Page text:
One uses the term Head Crash when the read / write head physically damages the surface of the storage medium.
Normally the read/write head floats on a small air cushion over the magnetic-coated surface of the hard drive. Sometimes a "touchdown" occurs when the read/write head touches the surface of the storage medium.
These "touchdown's" are not uncommon for hard drives. A "touchdown" does not automatically mean that a head crash has occurred. The surface of the storage medium (drive plate) is coated with a special layer. This ensures that such contacts do not lead to the damage of the medium.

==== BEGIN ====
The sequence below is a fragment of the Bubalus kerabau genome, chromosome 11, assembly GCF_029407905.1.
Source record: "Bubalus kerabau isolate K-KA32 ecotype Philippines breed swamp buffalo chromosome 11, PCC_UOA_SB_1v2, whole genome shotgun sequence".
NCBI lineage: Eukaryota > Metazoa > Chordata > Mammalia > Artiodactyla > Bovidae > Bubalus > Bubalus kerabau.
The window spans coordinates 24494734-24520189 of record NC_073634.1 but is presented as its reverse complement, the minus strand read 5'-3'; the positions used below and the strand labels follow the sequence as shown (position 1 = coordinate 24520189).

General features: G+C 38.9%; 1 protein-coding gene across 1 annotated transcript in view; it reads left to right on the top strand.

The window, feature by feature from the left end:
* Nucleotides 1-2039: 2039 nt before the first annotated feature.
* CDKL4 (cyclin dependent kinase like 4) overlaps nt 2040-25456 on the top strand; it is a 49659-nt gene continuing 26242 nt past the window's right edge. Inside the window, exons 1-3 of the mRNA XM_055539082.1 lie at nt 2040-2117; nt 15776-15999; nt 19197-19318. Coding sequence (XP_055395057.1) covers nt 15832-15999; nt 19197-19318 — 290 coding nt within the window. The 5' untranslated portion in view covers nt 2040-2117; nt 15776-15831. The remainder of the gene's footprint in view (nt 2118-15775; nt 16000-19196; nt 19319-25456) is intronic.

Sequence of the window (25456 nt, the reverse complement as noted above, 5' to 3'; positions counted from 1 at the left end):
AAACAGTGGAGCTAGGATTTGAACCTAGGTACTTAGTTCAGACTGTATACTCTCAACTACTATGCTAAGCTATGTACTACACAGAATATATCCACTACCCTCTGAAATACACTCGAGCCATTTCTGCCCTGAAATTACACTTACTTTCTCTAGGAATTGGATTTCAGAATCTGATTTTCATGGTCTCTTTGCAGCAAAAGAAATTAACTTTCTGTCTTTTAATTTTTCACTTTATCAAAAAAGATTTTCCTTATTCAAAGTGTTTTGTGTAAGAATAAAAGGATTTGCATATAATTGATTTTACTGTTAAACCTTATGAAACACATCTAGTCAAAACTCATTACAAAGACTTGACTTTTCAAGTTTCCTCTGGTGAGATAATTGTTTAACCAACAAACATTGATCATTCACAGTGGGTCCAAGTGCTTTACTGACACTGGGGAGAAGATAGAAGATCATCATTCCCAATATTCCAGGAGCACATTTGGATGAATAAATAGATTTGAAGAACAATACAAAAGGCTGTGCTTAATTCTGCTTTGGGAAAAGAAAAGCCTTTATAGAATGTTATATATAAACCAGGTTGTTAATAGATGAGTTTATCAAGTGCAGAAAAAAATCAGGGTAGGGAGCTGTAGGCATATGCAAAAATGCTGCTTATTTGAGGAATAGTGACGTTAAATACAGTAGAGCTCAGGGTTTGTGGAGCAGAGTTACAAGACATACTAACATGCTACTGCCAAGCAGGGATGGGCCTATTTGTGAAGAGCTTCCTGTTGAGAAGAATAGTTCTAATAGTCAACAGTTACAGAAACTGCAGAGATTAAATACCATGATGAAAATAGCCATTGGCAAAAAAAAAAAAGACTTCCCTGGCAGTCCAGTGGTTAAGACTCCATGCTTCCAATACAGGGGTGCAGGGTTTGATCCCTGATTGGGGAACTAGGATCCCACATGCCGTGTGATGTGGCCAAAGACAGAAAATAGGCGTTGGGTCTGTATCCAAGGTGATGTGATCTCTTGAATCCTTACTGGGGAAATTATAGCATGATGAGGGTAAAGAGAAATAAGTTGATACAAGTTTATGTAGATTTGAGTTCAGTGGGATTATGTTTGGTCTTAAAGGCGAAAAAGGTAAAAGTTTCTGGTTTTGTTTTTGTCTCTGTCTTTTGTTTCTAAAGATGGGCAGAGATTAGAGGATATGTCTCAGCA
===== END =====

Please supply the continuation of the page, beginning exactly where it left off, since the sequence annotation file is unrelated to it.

Some hard drive manufacturers try to raise their sinking profit margins by using inexpensive materials. Thin film coating is used a lot here. These coatings are less expensive to manufacture but also show a much higher breakdown rate in comparison to other methods.
A head crash occurs when the read/write head hits on the surface of the medium destroying the protective layer and the underlying magnetic coating. The destruction can be so great that the entire coating is destroyed right down to the substrate (plastic, glass or ceramic plate).
Heads crashes can also occur through vibrations, incorrect installation of the hard drive and by extreme temperature changes.
The warranty of your hard drive remains in effect.
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